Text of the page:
Mader: Granny Mae’s Pumpkin Patch |

Mader: Granny Mae’s Pumpkin Patch

Moving from state to state has given me the chance to visit all kinds of different pumpkin patches in Texas, Colorado and Kansas. I have seen quite a few neat ones (there is a great hay bale slide at the Lone Star Farm Pumpkin Patch in Stephenville, Texas) but my enduring favorite is Granny Mae’s Pumpkin Patch. The patch is located in central Kansas near the town of Dorrance. It’s just off I-70 and well worth the drive to see.

Tonya Buehler opened the pumpkin patch 18 years ago — the year after her 90-year-old grandmother Sara Mae Herber (Granny Mae) passed away.

“Granny Mae was an avid gardener and taught me how to garden,” Buehler said. “We were in the garden together a lot. Even when Granny was in her 80s she worked in the garden — she just started carrying a lawn chair around with her so she could sit down when she got tired. After Granny passed away I thought that building a pumpkin patch would be the best way to honor her memory.”

To further honor her grandma, Buehler built the pumpkin patch on the land that Granny Mae and her husband bought to farm and raise their kids on in 1942.

Every year, Buehler and her family hand plant and hand maintain over 6,000 pumpkin plants. They grow over 100 different varieties of pumpkins and gourds in five separate patches.

In addition to the pumpkins, Buehler creates a unique variety of scarecrows to decorate the farm.

“When I started the pumpkin patch, I taught myself to make a scarecrow and it just grew from there,” she said. “I make them all year round. I am constantly adding new ones to the patch, retiring old ones and fixing others damaged by the weather.”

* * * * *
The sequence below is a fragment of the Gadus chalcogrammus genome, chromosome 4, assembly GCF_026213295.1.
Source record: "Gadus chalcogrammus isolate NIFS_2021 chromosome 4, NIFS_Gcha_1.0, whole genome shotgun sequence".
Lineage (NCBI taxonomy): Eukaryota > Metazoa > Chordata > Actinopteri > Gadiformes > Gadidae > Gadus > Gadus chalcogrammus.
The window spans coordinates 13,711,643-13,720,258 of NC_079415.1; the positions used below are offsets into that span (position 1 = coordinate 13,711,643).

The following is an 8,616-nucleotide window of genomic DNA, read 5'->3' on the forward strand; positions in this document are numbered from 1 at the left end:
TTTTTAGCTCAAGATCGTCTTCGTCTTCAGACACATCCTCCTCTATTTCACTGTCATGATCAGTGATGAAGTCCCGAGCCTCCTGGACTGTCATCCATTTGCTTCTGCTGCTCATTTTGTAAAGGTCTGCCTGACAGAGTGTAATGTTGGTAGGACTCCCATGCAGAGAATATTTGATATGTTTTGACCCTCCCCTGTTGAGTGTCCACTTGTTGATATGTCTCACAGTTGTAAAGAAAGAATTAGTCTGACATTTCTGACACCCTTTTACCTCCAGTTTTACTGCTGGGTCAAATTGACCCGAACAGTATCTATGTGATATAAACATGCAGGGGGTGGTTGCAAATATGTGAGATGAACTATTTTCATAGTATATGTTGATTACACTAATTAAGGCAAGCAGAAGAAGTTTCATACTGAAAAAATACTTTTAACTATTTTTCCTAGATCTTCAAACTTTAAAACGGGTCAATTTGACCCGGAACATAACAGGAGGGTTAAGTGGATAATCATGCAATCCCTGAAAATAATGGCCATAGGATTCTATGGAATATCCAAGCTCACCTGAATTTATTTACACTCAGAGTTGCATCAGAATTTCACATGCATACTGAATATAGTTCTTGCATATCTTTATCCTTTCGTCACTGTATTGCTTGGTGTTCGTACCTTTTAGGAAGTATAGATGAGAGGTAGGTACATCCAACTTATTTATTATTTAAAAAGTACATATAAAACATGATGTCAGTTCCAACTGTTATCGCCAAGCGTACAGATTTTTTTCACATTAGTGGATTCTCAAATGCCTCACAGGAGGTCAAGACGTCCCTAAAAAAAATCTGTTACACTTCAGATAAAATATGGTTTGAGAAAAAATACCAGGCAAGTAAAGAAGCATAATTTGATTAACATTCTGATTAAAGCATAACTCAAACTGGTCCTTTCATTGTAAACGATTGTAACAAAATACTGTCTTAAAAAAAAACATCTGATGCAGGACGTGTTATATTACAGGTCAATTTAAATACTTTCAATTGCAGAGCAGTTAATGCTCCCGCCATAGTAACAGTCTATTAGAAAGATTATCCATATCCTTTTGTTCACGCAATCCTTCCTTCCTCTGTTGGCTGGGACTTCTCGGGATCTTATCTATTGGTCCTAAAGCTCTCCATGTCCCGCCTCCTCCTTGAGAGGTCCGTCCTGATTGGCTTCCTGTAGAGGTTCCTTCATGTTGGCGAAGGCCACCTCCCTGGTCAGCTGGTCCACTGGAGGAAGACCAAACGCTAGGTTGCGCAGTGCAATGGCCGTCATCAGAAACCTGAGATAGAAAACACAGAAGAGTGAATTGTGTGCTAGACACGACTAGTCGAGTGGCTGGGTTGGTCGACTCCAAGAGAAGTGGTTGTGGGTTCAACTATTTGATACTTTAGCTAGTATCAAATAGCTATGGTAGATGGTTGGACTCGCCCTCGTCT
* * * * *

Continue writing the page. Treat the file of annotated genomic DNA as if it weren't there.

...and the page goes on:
The patch has well over 100 scarecrows. The scarecrows aren’t just the garden-variety of scarecrows that can be purchased at a big box store either. Each scarecrow is handmade and plays an important part in the farm’s scarecrow community. Some of the scarecrows are playing baseball, others teach school, others are farmers and still others do household tasks like washing dishes.

Visitors to the farm can take a ride to the scarecrow meadow on what Buehler likes to call their handicap accessible trolley (tractor pulling a covered trailer with seats) to see dozens and dozens of scarecrows working and playing. Musicians entertain guests on the short ride to the tree-filled meadow.

In addition to the trolley ride, Granny Mae’s patch also has an old-time candy story, a spot to grab a homemade lunch, a gift shop, cider house, haunted forest, barrel train ride, corn maze with scavenger hunt and kid’s straw bale scavenger hunt.

To wind down after the days’ activities, Granny Mae’s has multiple bonfire spots. Visitors can borrow roasting sticks to make s’mores or just sit by the fire and enjoy some of the treats the patch sells like pumpkin ice cream, hand-dipped caramel apples, roasted pumpkin seeds cider, or hot cocoa.

“Parking and entrance into the pumpkin patch doesn’t cost a thing,” Buehler said. “I know my granny would have never wanted to charge people to just come, sit by the bonfire and look around.”

The patch does charge for onsite food, drinks, crafts, pumpkins and gourds. Activities cost between $3 and $5 each. For more information about Granny Mae’s call (785) 483-9667.

If you do stop by the pumpkin patch, make sure to look for Granny Mae’s chair.

“I always keep one empty lawn chair in the patch somewhere, in remembrance of Granny,” Buehler said.❖


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